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Nokia: we're doing 'more than enough' for Lumia 900 users, despite the lack of WP8 upgrade

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Nokia is confident it is doing enough for existing Lumia 900 users, despite the lack of Windows Phone 8 upgrade.

Lumia 900 AT&T
Lumia 900 AT&T

Microsoft unveiled its Windows Phone 8 operating system earlier this week with software improvements and support for new hardware, but the bombshell for current Windows Phone users was the news of no updates to the new OS. Existing Lumia Windows Phone devices, and some other handsets, will be offered a Windows Phone 7.8 update that includes a new Start Screen interface. Understandably, the reaction to the news has been mixed, so we sat down with Nokia's Kevin Shields to find out if the company is doing enough for its existing Lumia users.

"I definitely think it's more than enough. I think that ultimately your typical customer probably isn't all that aware of this upgrade thing," he says, referring to news about Windows Phone 8. Shields says he holds Nokia accountable for ensuring that the company delivers on its promises with its Lumia range. "I definitely think with products like the Lumia 900, where a consumer walks in and buys that product they're getting great value and they're getting a great offering that's gonna have a long lifetime of innovation."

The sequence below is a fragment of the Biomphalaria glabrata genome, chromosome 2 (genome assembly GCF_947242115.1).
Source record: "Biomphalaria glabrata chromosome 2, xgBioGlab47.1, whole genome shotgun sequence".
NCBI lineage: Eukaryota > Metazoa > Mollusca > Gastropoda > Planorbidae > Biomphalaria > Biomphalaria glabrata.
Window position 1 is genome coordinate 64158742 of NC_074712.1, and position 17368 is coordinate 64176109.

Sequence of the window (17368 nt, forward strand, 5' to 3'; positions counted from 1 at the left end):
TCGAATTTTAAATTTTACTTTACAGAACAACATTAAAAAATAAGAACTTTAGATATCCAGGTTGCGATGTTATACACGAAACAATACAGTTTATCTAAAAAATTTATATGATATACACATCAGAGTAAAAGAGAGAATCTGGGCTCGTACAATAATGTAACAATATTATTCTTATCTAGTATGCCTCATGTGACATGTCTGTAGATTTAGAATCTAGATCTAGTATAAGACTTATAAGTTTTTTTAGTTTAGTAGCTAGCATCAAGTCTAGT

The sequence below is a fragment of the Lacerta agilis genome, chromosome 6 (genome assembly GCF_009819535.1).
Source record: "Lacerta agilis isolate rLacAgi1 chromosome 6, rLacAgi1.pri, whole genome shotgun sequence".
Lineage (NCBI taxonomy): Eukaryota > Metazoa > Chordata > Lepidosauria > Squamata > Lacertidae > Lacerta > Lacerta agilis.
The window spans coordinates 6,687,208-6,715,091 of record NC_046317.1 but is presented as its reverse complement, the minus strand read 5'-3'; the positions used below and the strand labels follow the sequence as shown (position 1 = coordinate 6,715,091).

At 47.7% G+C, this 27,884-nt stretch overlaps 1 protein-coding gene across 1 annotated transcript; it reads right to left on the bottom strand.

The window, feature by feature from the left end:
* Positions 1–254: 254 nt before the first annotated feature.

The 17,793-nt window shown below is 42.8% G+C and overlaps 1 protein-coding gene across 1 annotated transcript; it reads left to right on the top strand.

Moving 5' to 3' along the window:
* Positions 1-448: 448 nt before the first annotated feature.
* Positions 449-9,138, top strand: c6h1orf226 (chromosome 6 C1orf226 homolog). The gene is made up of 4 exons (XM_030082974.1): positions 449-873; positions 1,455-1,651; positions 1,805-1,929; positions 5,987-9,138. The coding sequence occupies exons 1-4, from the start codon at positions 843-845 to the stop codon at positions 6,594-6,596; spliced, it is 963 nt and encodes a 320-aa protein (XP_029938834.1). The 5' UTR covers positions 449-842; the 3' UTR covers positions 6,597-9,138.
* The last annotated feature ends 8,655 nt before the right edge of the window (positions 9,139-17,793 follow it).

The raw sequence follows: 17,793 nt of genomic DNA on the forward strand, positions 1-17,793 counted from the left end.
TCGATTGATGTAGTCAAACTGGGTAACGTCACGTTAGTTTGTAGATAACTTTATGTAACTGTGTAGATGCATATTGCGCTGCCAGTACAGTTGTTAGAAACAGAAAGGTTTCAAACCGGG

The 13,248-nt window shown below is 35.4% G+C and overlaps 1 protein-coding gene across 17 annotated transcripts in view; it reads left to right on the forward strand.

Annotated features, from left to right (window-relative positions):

"I feel really good about recommending the product."

Many will question whether more innovative Windows Phone apps will simply take advantage of the next-generation hardware and unique kernel features that allow for native code support on Windows Phone 8 devices, but Nokia is attempting to appease its existing customers with a set of new apps. Rolling out to all Lumia devices between now and the end of July, features such as a Camera Extras app will extend the functionality of the Windows Phone camera on Lumia devices by adding Panorama and Smart Group Shot options.

Should people still buy a Lumia 900 in the wake of the Windows Phone 8 news? Shields certainly thinks so. "I feel really good about recommending the product," he says, but will consumers feel really good about the lack of upgrades?